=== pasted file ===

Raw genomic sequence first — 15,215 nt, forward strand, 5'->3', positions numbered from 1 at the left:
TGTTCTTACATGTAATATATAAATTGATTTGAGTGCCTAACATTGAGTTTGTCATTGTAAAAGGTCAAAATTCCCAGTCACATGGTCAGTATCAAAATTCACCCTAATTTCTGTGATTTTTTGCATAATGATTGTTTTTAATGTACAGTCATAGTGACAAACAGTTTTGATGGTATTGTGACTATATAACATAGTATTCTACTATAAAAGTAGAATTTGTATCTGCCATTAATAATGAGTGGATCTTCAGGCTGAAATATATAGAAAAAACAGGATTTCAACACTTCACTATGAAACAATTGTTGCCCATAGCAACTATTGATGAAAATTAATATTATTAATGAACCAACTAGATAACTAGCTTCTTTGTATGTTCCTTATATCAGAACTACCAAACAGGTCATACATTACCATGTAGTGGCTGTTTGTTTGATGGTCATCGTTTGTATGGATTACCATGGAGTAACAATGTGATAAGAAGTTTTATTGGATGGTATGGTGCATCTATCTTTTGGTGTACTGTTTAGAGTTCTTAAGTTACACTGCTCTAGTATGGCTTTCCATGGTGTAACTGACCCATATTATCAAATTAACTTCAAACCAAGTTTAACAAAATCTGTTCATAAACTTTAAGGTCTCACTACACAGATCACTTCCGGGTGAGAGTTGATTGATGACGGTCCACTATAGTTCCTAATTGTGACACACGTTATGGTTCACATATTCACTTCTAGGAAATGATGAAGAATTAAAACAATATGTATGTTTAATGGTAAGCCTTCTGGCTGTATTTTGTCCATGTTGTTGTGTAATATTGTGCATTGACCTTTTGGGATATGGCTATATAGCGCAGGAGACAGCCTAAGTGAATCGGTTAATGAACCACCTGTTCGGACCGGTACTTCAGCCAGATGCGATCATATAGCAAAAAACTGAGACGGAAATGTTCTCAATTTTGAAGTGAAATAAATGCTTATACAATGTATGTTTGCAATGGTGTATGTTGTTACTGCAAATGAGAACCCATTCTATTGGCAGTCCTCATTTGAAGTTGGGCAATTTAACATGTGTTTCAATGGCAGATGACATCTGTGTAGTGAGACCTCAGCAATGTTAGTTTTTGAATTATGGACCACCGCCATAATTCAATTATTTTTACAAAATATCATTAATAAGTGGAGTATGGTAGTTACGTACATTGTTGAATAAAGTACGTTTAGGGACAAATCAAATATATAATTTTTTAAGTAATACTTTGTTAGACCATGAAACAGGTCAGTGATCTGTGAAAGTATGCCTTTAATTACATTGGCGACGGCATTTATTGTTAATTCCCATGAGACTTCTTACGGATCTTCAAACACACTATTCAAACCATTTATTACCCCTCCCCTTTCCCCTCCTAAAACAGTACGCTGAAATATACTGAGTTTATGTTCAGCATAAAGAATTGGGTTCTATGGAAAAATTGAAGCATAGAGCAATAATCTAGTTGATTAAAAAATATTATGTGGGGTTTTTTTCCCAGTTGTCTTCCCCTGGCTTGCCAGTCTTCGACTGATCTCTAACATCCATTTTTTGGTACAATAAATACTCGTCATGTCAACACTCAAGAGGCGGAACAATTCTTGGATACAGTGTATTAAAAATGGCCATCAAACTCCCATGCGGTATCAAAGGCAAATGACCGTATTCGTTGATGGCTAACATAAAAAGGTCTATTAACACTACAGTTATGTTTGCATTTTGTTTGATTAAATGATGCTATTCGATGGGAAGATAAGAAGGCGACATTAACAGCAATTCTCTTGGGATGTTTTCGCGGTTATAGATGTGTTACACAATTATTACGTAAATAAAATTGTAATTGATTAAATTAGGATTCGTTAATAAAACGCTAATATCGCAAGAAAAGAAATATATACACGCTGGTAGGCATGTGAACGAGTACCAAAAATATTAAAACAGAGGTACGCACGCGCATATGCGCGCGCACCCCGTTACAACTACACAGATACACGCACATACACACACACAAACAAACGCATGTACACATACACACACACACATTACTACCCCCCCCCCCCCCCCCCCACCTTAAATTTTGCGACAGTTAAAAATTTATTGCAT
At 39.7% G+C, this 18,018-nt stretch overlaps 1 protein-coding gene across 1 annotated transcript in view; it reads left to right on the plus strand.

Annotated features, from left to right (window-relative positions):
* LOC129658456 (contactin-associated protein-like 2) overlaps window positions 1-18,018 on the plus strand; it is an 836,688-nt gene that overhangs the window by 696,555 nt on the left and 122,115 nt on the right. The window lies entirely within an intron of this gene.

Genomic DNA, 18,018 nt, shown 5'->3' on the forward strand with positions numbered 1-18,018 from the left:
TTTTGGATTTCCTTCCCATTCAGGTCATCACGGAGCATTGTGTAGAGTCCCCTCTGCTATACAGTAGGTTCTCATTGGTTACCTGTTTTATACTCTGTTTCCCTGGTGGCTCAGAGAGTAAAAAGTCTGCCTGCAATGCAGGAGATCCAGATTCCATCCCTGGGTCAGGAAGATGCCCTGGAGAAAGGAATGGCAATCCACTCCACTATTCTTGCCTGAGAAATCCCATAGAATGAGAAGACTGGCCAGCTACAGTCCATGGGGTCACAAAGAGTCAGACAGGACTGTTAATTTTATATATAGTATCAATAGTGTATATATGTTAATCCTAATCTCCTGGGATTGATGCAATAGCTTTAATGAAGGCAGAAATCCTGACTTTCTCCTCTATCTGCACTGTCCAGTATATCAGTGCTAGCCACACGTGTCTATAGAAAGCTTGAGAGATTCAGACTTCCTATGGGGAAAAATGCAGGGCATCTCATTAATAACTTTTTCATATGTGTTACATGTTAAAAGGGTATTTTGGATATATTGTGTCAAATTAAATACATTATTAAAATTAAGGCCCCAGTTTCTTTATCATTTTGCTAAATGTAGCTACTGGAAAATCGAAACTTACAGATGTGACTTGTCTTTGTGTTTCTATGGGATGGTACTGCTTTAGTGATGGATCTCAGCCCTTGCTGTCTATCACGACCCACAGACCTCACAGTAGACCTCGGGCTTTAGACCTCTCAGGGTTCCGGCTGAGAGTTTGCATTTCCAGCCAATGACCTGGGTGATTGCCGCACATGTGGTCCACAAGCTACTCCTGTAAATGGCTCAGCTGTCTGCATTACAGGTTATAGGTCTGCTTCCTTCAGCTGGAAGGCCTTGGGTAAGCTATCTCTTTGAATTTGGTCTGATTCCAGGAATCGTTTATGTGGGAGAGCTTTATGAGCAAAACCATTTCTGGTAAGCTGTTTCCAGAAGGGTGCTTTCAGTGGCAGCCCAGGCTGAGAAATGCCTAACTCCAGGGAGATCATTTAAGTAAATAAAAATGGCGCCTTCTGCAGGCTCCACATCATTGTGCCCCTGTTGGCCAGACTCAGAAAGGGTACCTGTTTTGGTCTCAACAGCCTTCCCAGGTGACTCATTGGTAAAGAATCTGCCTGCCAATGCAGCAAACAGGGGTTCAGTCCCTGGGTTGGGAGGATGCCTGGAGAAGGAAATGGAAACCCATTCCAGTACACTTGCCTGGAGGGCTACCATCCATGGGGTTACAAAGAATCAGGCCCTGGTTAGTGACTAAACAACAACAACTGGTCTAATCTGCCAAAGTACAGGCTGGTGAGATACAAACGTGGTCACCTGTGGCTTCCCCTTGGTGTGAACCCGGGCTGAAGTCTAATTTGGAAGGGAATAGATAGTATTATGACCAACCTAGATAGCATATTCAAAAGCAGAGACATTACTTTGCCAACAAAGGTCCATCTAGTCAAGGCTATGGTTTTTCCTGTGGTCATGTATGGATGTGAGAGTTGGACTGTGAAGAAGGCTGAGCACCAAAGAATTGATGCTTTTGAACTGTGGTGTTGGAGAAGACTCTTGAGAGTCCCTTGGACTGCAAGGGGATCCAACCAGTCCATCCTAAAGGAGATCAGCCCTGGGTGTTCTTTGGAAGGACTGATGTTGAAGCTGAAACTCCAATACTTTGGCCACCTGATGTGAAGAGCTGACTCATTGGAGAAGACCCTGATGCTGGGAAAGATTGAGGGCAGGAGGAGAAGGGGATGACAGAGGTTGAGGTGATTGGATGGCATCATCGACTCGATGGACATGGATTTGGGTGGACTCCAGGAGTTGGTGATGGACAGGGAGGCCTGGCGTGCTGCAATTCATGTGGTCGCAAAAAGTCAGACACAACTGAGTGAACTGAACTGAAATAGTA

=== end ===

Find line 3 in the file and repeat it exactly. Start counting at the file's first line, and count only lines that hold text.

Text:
At 39.7% G+C, this 18,018-nt stretch overlaps 1 protein-coding gene across 1 annotated transcript in view; it reads left to right on the plus strand.